A Medical Device Daily
Masimo (Irvine, California) reported that it has filed a patent infringement suit against Philips Electronics North America (Andover, Massachusetts) and Philips Medizin Systeme Boblingen (Boblingen, Germany) related to Philips' FAST pulse oximetry technology and certain Philips patient monitors.
The suit was brought in the U.S. District Court for the District of Delaware. According to Masimo, two of the patents at issue in this suit, related to the company's measure-through-motion technology, were enforced in a previous suit by Masimo against Nellcor (Boulder, Colorado).
"Given that Philips and Masimo have a long-term business relationship, we have patiently tried to resolve our differences regarding Philips' infringement of Masimo's patents without seeking the courts' intervention," said Joe Kiani, founder/CEO of Masimo. "Unfortunately, since our best efforts have not been successful, we believe we have no choice but to rely on the courts to resolve this dispute."
Masimo and Philips continue to be engaged in a long-term OEM agreement. Masimo said it intends to comply with the terms of the agreement, continuing to provide Philips with Masimo SET technology for integration into Philips monitoring products, to the benefit of both companies' mutual customers.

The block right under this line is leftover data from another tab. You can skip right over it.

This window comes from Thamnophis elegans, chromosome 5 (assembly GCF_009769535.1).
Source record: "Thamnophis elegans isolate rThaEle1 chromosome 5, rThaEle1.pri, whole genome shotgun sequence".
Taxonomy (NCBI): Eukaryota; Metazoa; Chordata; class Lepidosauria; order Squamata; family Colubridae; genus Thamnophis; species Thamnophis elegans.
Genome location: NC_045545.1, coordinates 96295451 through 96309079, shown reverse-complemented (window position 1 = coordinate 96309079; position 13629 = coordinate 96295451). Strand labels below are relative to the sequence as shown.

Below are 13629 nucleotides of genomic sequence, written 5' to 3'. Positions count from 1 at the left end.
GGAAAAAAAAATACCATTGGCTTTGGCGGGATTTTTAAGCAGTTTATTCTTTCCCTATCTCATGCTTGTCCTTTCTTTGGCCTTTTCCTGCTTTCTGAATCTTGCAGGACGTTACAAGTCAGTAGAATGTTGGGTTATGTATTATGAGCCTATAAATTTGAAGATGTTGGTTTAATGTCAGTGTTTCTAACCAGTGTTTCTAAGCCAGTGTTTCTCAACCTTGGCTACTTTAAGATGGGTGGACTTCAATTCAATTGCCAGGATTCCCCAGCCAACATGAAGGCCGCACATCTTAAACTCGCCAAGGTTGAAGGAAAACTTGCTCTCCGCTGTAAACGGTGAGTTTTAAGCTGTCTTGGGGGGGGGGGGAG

Masimo develops monitoring technologies. In 1995, the company debuted Measure-Through Motion and Low-Perfusion pulse oximetry, known as Masimo SET, which virtually eliminated false alarms and increased pulse oximetry's ability to detect life-threatening events, the company said.
In other legalities, the Securities and Exchange Commission reported that on Jan. 21 Daniel Hurley, U.S. District Court for the Southern District of Florida, entered a final judgment setting disgorgement and civil penalty against Stanley Wasser. The final judgment, entered by Wasser's consent, orders him to pay $387,841 in disgorgement and $33,074 in prejudgment interest.
Based on Wasser's sworn statement of financial condition and other documents submitted, the court waived all prejudgment interest and all but $64,500 of disgorgement, and did not impose a civil penalty, the SEC said. The order also provided for a payment plan beginning ten days after entry of the final judgment.
According to the SEC, on Aug. 23, 2004, Wasser consented to the entry of a judgment permanently enjoining him from violating Sections 5(a), 5(c), 17(a)(1), 17(a)(2) and 17(a)(3) of the Securities Act of 1933, Sections 10(b) and 15(a)(1) and Rule 10b-5 of the Securities Exchange Act of 1934. In addition, he is barred from participating in any offering of a penny stock, the SEC noted.